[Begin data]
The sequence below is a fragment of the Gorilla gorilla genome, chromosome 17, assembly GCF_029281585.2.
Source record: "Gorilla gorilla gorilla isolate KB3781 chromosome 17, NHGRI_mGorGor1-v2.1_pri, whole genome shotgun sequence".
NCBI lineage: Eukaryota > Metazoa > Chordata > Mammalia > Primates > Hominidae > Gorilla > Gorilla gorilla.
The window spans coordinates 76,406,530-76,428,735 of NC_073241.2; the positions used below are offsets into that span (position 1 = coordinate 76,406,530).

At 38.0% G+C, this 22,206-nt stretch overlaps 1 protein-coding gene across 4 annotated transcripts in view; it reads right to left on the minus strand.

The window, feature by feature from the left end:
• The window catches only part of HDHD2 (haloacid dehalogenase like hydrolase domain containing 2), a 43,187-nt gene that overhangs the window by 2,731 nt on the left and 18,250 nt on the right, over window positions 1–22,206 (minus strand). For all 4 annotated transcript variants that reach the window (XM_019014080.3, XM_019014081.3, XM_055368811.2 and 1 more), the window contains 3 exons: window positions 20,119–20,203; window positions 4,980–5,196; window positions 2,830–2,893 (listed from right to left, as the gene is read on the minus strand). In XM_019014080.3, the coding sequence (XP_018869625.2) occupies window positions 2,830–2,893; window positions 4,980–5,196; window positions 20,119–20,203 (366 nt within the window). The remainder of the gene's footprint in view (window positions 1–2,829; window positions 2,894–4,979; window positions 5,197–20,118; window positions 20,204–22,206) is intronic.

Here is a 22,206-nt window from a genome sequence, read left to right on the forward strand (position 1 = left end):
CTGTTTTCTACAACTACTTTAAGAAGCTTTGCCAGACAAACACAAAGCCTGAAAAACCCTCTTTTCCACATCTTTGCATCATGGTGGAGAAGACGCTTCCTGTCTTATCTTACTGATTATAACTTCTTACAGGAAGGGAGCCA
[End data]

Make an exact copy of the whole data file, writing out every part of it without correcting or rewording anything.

The sequence below is a fragment of the Gorilla gorilla genome, chromosome 17, assembly GCF_029281585.2.
Source record: "Gorilla gorilla gorilla isolate KB3781 chromosome 17, NHGRI_mGorGor1-v2.1_pri, whole genome shotgun sequence".
NCBI lineage: Eukaryota > Metazoa > Chordata > Mammalia > Primates > Hominidae > Gorilla > Gorilla gorilla.
The window spans coordinates 76,406,530-76,428,735 of NC_073241.2; the positions used below are offsets into that span (position 1 = coordinate 76,406,530).

At 38.0% G+C, this 22,206-nt stretch overlaps 1 protein-coding gene across 4 annotated transcripts in view; it reads right to left on the minus strand.

The window, feature by feature from the left end:
• The window catches only part of HDHD2 (haloacid dehalogenase like hydrolase domain containing 2), a 43,187-nt gene that overhangs the window by 2,731 nt on the left and 18,250 nt on the right, over window positions 1–22,206 (minus strand). For all 4 annotated transcript variants that reach the window (XM_019014080.3, XM_019014081.3, XM_055368811.2 and 1 more), the window contains 3 exons: window positions 20,119–20,203; window positions 4,980–5,196; window positions 2,830–2,893 (listed from right to left, as the gene is read on the minus strand). In XM_019014080.3, the coding sequence (XP_018869625.2) occupies window positions 2,830–2,893; window positions 4,980–5,196; window positions 20,119–20,203 (366 nt within the window). The remainder of the gene's footprint in view (window positions 1–2,829; window positions 2,894–4,979; window positions 5,197–20,118; window positions 20,204–22,206) is intronic.

Here is a 22,206-nt window from a genome sequence, read left to right on the forward strand (position 1 = left end):
CTGTTTTCTACAACTACTTTAAGAAGCTTTGCCAGACAAACACAAAGCCTGAAAAACCCTCTTTTCCACATCTTTGCATCATGGTGGAGAAGACGCTTCCTGTCTTATCTTACTGATTATAACTTCTTACAGGAAGGGAGCCA